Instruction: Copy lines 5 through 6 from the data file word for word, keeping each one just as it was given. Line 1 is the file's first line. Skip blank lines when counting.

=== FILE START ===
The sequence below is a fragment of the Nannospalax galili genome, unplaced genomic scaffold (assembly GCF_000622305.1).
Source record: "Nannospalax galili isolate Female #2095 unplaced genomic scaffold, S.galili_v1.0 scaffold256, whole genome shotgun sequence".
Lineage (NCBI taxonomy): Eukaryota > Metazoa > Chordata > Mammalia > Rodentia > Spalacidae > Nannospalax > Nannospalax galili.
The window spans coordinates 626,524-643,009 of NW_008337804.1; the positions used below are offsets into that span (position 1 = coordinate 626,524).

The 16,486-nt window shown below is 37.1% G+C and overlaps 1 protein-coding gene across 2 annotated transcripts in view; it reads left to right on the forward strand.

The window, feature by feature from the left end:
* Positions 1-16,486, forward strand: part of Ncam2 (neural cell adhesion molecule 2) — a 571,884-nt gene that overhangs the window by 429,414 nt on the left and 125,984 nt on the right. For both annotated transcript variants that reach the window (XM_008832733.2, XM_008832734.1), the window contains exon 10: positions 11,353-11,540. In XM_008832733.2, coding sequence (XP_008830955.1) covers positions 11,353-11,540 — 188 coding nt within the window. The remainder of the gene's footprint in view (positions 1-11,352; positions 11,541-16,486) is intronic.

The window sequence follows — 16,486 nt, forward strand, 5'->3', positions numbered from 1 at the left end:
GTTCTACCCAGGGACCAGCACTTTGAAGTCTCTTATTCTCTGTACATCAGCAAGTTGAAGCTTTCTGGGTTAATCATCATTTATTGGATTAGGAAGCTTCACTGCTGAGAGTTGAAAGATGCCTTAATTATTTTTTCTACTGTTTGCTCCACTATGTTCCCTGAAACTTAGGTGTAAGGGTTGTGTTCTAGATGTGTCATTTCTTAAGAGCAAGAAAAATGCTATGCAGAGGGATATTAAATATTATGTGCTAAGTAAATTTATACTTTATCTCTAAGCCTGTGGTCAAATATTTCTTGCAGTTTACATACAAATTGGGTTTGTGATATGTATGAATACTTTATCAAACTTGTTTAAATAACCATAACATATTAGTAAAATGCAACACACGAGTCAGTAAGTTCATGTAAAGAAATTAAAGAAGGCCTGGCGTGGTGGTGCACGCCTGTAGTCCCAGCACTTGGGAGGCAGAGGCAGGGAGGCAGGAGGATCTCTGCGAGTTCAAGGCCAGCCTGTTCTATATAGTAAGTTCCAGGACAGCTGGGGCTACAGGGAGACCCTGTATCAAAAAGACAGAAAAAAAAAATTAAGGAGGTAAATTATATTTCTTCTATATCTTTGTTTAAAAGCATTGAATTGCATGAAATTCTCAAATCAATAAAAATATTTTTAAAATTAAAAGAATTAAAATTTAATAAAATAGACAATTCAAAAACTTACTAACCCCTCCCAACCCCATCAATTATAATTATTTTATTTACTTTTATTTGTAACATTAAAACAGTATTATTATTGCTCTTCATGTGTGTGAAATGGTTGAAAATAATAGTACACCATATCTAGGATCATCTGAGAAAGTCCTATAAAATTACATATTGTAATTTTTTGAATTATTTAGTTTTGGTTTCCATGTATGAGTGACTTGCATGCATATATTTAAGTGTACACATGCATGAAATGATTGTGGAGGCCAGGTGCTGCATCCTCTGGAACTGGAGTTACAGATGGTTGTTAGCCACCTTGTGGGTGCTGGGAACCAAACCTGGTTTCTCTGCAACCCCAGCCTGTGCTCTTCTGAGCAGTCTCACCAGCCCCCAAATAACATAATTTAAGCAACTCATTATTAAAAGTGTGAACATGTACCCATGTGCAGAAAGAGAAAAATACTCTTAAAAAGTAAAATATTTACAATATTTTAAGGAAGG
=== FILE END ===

The 16,486-nt window shown below is 37.1% G+C and overlaps 1 protein-coding gene across 2 annotated transcripts in view; it reads left to right on the forward strand.

The window, feature by feature from the left end: